Warren Dew
blacksmith
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Joined: Mar 04, 2004
Posts: 1332
    
    1
Option 1 is more object oriented and thus will probably make it easier to write the client code that has to deal with the business entities. On the other hand, Option 2 will make processing updates from the server much easier. Selecting an option may depend on which kind of code you're likely to have to write more of.

Option 1, properly implemented, may be more efficient as well, but that probably doesn't matter in the client.

If you do use Option 1, I'd suggest two things: (1) use Java Collections rather than arrays, and (2) give up on immutability. If you want to keep immutability, I think you may end up rebuilding the entire data set each time you get a server update.

Is there any upstream updating from the client to the server? If there is, I think you'll want first to decide how to handle the situation when a client tries to update something based on stale information before you make decisions on how to handle updates from the server.
Don Kiddick
Ranch Hand

Joined: Dec 12, 2002
Posts: 580
Originally posted by Stan James:

1) Why should A ever give out its B's? What is somebody going to do with them? If A owns the Bs shouldn't A be doing that? Could you replace


Ask don't tell, right ? One of things I do is display all the A's and B's in JTree, so I think I need to go from A -> B's.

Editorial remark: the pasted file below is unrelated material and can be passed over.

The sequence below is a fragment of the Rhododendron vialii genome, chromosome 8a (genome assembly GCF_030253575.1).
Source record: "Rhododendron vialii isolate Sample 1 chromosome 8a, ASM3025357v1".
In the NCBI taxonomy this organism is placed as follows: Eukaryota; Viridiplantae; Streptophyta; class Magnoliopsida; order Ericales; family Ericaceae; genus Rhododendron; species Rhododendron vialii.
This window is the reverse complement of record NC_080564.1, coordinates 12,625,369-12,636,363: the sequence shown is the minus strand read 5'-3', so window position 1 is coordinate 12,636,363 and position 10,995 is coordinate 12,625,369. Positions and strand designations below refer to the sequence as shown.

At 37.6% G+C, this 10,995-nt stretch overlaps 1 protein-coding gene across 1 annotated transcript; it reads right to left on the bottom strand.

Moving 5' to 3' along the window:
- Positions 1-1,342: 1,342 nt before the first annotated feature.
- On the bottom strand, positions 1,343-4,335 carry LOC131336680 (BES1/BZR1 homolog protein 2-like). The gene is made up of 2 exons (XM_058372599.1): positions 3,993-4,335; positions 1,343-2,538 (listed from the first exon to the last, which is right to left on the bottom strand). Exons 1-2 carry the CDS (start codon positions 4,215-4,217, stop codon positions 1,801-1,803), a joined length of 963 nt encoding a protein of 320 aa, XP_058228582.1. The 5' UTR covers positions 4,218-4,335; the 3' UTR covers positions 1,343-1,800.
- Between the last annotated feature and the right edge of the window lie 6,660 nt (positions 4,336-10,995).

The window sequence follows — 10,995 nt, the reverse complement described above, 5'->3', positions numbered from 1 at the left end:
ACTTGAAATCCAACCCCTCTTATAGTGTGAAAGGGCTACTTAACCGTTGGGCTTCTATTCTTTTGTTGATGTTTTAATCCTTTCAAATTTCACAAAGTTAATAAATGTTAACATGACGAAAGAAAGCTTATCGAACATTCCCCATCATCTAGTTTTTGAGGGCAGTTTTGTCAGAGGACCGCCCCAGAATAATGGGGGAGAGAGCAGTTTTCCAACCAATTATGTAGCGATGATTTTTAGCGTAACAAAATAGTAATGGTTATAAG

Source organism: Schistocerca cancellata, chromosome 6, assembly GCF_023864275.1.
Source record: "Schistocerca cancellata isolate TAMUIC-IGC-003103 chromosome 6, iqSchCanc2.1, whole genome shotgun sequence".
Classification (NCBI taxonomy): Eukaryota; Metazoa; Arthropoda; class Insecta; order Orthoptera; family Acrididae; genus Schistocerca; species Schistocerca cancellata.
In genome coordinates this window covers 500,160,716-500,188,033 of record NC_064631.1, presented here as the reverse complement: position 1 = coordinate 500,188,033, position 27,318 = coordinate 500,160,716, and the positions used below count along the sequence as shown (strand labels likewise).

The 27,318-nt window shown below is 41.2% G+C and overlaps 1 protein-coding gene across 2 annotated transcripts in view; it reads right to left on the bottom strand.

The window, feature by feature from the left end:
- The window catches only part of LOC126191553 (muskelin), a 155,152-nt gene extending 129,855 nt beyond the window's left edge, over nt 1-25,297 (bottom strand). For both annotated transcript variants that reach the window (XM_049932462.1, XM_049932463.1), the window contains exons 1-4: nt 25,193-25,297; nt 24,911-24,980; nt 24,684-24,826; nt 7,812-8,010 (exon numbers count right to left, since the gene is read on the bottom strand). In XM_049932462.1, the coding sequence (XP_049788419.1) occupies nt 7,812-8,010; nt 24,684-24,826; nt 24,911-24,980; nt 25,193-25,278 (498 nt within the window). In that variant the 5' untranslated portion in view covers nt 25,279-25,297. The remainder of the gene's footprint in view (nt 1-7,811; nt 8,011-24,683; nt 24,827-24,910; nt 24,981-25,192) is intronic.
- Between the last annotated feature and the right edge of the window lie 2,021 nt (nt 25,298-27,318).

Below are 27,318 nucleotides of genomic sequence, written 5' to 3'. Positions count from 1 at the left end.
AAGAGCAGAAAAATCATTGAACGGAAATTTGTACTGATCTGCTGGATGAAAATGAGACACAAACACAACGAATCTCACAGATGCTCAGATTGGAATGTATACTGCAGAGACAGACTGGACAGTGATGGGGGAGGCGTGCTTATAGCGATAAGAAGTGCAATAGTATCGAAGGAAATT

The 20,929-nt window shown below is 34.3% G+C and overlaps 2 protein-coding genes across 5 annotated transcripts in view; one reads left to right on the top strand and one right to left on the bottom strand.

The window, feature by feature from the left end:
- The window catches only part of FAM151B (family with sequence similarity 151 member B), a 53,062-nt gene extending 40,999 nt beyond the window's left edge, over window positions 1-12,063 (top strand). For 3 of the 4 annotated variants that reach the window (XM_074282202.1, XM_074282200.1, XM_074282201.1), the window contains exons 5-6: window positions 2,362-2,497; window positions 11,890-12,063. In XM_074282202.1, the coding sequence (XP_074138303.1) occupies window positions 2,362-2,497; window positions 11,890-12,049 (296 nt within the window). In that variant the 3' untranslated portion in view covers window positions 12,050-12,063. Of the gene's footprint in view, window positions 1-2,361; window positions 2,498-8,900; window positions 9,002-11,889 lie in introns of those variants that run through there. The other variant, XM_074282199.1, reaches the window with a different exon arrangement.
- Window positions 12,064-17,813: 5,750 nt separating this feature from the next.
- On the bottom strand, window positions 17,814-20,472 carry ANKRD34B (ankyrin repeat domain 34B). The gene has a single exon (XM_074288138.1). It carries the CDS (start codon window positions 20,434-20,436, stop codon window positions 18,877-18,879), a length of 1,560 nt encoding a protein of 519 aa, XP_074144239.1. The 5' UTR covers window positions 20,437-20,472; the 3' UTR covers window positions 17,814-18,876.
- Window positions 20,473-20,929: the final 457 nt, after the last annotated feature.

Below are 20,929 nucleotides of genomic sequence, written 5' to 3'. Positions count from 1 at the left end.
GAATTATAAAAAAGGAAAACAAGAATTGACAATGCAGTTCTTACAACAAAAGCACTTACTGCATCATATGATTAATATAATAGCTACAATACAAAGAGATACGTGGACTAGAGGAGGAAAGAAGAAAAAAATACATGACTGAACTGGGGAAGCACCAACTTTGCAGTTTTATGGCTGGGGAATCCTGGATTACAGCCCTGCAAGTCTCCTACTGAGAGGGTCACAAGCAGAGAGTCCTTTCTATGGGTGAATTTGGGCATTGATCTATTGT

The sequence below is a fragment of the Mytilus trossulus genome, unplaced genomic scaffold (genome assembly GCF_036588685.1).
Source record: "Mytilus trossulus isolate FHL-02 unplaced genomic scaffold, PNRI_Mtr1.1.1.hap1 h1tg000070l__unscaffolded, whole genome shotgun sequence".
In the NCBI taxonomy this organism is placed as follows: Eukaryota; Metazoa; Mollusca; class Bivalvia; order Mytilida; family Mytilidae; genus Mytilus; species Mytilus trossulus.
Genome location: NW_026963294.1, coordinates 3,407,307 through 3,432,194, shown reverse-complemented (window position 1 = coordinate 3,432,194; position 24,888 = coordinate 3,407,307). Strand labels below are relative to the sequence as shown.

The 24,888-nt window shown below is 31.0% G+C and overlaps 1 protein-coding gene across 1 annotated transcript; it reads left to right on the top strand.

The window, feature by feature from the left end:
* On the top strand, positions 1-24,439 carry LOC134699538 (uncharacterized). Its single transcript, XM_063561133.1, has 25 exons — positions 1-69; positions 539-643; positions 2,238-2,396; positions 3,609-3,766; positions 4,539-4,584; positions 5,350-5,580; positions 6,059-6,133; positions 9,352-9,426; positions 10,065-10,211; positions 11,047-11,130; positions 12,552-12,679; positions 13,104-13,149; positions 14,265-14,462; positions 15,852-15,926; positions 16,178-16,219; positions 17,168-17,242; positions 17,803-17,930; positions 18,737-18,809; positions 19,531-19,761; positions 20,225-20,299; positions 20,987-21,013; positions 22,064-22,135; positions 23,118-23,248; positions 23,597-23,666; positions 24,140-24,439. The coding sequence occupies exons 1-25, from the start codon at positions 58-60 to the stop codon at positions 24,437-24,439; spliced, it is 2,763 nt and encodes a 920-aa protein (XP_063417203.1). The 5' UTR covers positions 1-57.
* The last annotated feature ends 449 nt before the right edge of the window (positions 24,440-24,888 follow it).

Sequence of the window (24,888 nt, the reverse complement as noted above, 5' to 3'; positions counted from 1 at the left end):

Originally posted by Stan James:

2) I used a sink much like you described for lazy instantiation. You could imagine that all instances of B are in the sink. Ask for one by id and you get it. What you don't know is that Bs are not really in the sink until you ask for them. We definitely considered it an architectural compromise to OO goodness.



We do similar things in some of our sinks. I'm not sure I understand what OO-goodness your losing out on though ?

Originally posted by Stan James:

3) "A change in D, means I have to replace a large portion of my object model." That scares me. If you want to talk about that maybe we can help reduce some of these dependencies.


Yep, it's smelly isn't it? Actually what I did to avoid this was to make the Bs attribute of A mutable (ie settable).

After reading the comments here and doing a bit more research, I feel my aim of making my A and B classes immutable was misplaced. I now think that they are reference objects as opposed to value objects. This means that immutablity isn't needed. I'm quite happy with my design, now as my classes are as immutable as possible, with mutability where required.

D.
[ September 18, 2004: Message edited by: Don Kiddick ]
Don Kiddick
Ranch Hand

Joined: Dec 12, 2002
Posts: 580
Originally posted by Warren Dew:
Option 1 is more object oriented and thus will probably make it easier to write the client code that has to deal with the business entities.


Why is option 1 more object orientated, my gut tells me the same but why ?

Originally posted by Warren Dew:

If you do use Option 1, I'd suggest two things: (1) use Java Collections rather than arrays, and (2) give up on immutability. If you want to keep immutability, I think you may end up rebuilding the entire data set each time you get a server update.


(1)Yep, we do use collections, the arrays in the example were for clarity.
(2)That's what we're doing now.

Stan/Warren thanks for replying, my mind feels much clearer now.
D.